Trafalgar Square is well known as the location for the world famous art collections in the National Portrait Gallery and National Gallery. But in the Crypt of St Martin’s we have our own special space for art lovers.
The Gallery in the Crypt’s dramatic 18th Century architecture makes a stunning backdrop to display modern art and photography. Exhibitions are open to the public on Monday – Tuesday 8.00am to 8.00pm, Wednesday 8.00am to 6.00pm, Thursday – Saturday 8.00am to 9.00pm and Sunday 11.00am – 6.00pm. If we have to close the Gallery for a private event the details will be listed here.
From 2016 the Gallery will be home to a semi-permanent display of art works from the Saint John’s Bible. St Martin’s was donated a set of the Heritage editions of the Saint John’s Bible (currently on display in the foyer). Given the huge variety of beautiful illustrations in the Bible the display will change in format throughout the year. From time to time this exhibition will be interspersed with occasional shows that support causes that are close to the work of St Martin’s or are closely linked with charities that we work with in our day to day life.
The Saint John’s Bible, Heritage edition, presented to St Martin-in-the-Fields in 2009
Created by the monks of Saint John’s Abbey and University in Collegeville, Minnesota under the creative direction of Donald Jackson, the Saint John’s Bible is a union of an ancient Benedictine tradition with the technology and vision of today, illuminating the Word of God for a new millennium of multiple cultures and multiple faiths.
St Martin-in-the-Fields has been given a Heritage Edition of the Saint John’s Bible. It was a gift from Saint John’s Abbey made possible by the generosity of Dan and Katherine Whalen. Created in a series of seven volumes, the bible is used in services in Church and some of the volumes are on permanent display in the Foyer. Prints from the Saint John’s Bible are on display in the Gallery and posters are available in the Shop.
The Saint John’s Bible was commissioned in 1998 by the Roman Catholic Benedictine Monks of Saint John’s Abbey and University in Collegeville, Minnesota. It was created by a team of scribes, artists and craftspeople in a scriptorium in Monmouthshire under the artistic direction of Donald Jackson, one of the world’s foremost calligraphers and the scribe to HM Queen Elizabeth ll’s Crown Office and the House of Lords. Measuring more than two feet by three feet, the bible parallels that of its medieval predecessors, written on vellum, using quills, natural handmade inks, hand-ground pigments and gold leaf while incorporating modern themes, images and technology of the 21st century. The creation of the bible continues the Benedictine tradition of copying and caring for sacred texts. www.saintjohnsbible.org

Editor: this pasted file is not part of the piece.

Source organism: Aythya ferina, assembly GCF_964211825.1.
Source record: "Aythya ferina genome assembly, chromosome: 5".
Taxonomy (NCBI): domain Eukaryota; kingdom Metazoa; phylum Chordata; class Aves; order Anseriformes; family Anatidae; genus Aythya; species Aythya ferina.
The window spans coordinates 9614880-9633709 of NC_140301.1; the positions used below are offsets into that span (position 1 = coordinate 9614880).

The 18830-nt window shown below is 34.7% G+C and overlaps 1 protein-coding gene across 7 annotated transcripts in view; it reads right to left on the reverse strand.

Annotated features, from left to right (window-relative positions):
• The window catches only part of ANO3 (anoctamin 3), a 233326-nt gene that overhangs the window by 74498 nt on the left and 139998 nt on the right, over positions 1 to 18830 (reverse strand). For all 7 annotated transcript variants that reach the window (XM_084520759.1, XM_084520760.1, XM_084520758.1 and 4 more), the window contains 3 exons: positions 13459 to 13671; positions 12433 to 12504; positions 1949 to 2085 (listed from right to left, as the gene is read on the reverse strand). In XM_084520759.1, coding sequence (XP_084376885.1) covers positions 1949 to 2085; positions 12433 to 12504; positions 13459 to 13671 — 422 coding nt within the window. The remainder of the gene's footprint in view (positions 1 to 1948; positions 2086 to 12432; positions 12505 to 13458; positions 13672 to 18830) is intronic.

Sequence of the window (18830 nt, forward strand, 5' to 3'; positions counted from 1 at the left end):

Monday 1 June-Friday 31 July
This is a ground-breaking interfaith gathering of premier and emerging artists. The exhibition focuses on what they hold in common through their Arab, Persian and Jewish cultures and their Christian, Muslim and Jewish creeds. The Bridge is an East-West travelling art exhibition organised and curated by CARAVAN, an interreligious and intercultural peacebuilding NGO. It showcases the work of 47 premier contemporary visual artists from 15 countries. Each artist has submitted one original work (created specifically for the exhibition) addressing the theme. The Bridge opened on 2 February 2015 with a month-long exhibition in Paris to commemorate World Interfaith Harmony Week. After leaving St Martin-in-the-Fields the exhibition will be on display in Egypt and throughout Europe and the United States. The Bridge seeks the development of a world that inherently respects and honours cultural and religious diversity, living and working together in harmony. It does not pretend all religions are the same but highlights ways they can enrich and helpfully and creatively challenge one another.